National

The Federal governments mid-century housing policies, as expressed through the Federal Housing Administration, as well as the Housing Acts of 1937, 1949, and 1954 structured much of the country’s housing stock. The suburbs were subsidized and segregated with Federal dollars, as were public housing developments in inner cities. Black neighborhoods were bulldozes under the auspices of “slum clearance” and “urban renewal,” as Federal officials tried to combat “blight,” a form of urban decay that went from a planner’s term of art into a perceived national crisis as the Great Migration drew more black people into urban areas. Many of the policies relied on the Chicago School of sociology, which argued that cities had “natural” life paths that government had to work with in order to achieve desirable outcomes. In practice, that meant subsidizing areas where white people moved, while disinvesting in mixed race or black neighborhoods.

1936: FHA Underwriting Manual

The Federal Housing Administration provides mortgage insurance for home loans, and it has since it was created during the New Deal. Mortgage insurance makes it less risky for banks to extend credit to purchase homes. The suburban expansion of the mid-century was subsidized through the FHA, and to a lesser extent the Veterans Administration, which also backed loans. Thus, the underwriting manual is a key for unlocking what kinds of property could be easily financed on good terms.

The manual was written by a man named Frederick Babcock, a Chicago real estate man. He saw himself as bringing “scientific method of thought and analysis” to real estate appraisal. The FHA (along with the Home Owners’ Loan Corporation) helped to standardize the terms and conditions of a mortgage. Rates became fixed and their terms extended to as much as 30 years. That lowered the upfront costs of buying a home tremendously.

But if you were going to make loans for 30 years, then you had to be sure that the loans would be good for that long. Given that neighborhoods changed, a core component of an FHA analysis of a loan’s potential was not the buyer or the home, but the location of the home. They developed a system of “risk rating” different neighborhoods.

Drawing on Chicago School sociology and real estate rules of thumb, Babcock baked anti-black racism directly into the underwriting of the FHA in a myriad of ways. “Racial heritage and tendencies seem to be of paramount importance,” Babcock believed, in that they “largely determine the extent to which [the people] develop the potential value of the land.”

The FHA created “underwriting grids” with a complicated scoring system that worked like an algorithm. Each borrower, property, and property location received a rating which was, itself, composed of a variety of factors.  For each of the domains, a perfect score was 100, and anything under 50 rated a rejection. Within the location rubric, there were 9 factors ranging from “Protection from Adverse Influences,” the most important, to a range of less important factors, like “Sufficiency of Utilities and Conveniences.” An adverse influence, of course, could be an inharmonious racial group or, say, a copper smelter or brewery.  A high score across the board meant longer mortgage terms and lower interest rates. Low scores meant, at worst, no mortgage insurance would be provided, or at best, that the terms of the loan would be worse. 

While the scoring system looks complicated, and presaged the kind of algorithmic discrimination that has come under intense scrutiny in recent years, the unmistakable stank of humanity remained on the system. Valuators didn’t have to complete the whole process, if they decided that the risk of any one component was too high. Then, they could write REJECT on the total rating and be done with it.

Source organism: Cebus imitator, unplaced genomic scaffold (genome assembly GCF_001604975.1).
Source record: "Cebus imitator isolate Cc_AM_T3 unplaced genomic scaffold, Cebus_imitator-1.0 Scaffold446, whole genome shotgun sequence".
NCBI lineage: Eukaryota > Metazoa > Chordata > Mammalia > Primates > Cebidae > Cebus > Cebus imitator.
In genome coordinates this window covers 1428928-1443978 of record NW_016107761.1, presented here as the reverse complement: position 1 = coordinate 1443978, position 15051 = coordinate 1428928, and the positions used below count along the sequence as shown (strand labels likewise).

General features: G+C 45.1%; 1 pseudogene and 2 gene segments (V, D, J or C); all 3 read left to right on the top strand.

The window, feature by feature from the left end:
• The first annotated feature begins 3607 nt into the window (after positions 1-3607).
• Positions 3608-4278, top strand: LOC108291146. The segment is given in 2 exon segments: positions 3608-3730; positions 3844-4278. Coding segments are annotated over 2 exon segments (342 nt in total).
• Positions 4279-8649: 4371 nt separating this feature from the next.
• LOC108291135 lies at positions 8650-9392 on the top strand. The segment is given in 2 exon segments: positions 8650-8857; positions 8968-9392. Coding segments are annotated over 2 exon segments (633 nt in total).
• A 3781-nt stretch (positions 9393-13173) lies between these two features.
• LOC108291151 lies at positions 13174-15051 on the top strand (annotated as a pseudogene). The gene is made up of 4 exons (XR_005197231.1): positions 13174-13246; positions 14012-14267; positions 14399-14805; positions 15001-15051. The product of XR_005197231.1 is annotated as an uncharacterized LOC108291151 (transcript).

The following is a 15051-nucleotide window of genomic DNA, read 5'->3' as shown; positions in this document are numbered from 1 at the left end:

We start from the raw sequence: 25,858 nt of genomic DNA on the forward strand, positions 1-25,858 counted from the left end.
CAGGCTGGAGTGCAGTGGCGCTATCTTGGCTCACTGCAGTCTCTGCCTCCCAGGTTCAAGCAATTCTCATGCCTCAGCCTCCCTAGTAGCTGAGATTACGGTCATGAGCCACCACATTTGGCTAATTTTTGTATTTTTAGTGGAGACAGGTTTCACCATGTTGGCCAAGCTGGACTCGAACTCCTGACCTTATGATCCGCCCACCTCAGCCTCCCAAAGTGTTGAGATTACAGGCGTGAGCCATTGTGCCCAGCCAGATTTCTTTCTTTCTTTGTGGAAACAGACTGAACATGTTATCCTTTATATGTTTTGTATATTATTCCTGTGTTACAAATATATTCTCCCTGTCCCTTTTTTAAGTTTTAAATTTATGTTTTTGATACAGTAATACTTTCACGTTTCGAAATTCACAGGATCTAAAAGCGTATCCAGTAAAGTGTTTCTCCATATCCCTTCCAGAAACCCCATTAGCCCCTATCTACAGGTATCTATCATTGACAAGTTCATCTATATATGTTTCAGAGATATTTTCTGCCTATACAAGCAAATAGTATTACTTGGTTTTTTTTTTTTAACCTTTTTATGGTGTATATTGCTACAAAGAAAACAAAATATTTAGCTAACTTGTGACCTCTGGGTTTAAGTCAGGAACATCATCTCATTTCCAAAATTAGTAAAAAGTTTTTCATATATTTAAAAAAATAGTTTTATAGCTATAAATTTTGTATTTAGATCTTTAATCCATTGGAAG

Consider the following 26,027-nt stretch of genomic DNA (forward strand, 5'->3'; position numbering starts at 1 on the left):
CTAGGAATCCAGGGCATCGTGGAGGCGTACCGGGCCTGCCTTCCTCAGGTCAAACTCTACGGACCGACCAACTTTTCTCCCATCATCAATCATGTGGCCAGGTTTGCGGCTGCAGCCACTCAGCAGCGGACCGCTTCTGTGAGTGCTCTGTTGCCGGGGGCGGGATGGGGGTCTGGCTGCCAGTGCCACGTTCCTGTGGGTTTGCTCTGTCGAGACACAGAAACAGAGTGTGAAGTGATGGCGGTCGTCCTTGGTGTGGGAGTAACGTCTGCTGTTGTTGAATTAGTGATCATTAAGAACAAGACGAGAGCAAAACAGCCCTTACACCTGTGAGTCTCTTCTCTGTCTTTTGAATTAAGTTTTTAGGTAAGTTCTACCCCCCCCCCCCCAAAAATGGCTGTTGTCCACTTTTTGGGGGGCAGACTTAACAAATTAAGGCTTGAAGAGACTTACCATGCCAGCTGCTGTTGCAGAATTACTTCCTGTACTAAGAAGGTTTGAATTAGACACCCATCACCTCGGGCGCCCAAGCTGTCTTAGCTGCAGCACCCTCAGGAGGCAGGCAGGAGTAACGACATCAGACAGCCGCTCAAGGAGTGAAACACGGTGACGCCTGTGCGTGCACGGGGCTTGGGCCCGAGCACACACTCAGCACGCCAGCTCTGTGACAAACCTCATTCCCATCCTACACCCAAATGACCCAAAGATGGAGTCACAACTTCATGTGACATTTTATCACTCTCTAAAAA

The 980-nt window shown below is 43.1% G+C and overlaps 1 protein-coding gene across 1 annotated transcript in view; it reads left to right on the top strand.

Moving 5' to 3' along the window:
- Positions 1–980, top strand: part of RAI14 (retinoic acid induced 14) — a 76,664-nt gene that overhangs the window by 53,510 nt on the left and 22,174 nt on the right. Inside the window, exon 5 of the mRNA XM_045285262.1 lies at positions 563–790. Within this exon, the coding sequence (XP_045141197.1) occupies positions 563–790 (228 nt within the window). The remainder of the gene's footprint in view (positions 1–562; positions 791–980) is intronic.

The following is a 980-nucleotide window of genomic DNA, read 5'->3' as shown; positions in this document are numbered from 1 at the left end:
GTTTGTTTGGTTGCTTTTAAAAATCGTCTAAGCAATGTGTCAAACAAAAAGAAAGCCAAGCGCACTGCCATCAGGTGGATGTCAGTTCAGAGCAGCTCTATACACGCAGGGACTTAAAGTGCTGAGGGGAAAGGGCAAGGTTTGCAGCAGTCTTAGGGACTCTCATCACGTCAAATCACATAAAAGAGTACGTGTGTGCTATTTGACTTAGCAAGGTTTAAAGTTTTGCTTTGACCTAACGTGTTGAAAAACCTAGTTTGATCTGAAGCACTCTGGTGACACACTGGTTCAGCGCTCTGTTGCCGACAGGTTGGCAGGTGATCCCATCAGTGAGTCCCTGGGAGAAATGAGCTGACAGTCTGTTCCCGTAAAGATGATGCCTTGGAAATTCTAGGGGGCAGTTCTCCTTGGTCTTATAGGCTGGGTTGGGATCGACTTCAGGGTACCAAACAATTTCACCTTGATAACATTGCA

But they didn’t need to get very fancy with neighborhoods like West Oakland, or many other black neighborhoods near the nation’s downtowns. The very first rule of rating locations stated that “the slum and blighted areas which almost invariably surround downtown sections of major cities” were to be put into “downtown reject areas.” 

“Downtown reject areas must be outlined with the greatest of care in order to save the embarrassment to the Insuring Office in connection with applications on mortgages which lie within such borders,” the Underwriting Manual holds. Central downtown core areas include the business and commercial sections of the cities as well as the slum and blighted areas which almost invariably surround downtown sections of major cities. 

Section 233 of the 1936 Underwriting Manual advised valuators to “investigate areas surrounding the location to determine whether or not incompatible racial and social groups are present, to that end that an intelligent prediction may be made regarding the possibility or probability of the location being invaded by such groups.” The FHA was blunt about what they thought racial change did to a neighborhood. “A change in social or racial occupancy generally leads to instability and a reduction in values,” it read. To the FHA, there could be no stable, integrated neighborhood.

1949: Housing Act of 1949

President Harry Truman got the Housing Act of 1949 through Congress thanks to an intense housing shortage. It allocated $1.5 billion in loans and grants for urban redevelopment, expanded FHA mortgage insurance, and called for the construction of 800,000 public housing units. Planners and housing reformers dreams were coming true, it seemed. You’d bulldoze, but you’d build back better. Neighborhoods wouldn’t be destroyed, but rebuilt. Housing, as a whole, would be improved.

The Act touched off a flurry of activity as cities tried to get a piece of the Federal public housing money that was now available. One stipulation was tricky: cities had to raze a unit of substandard housing for every unit of new public housing that was built.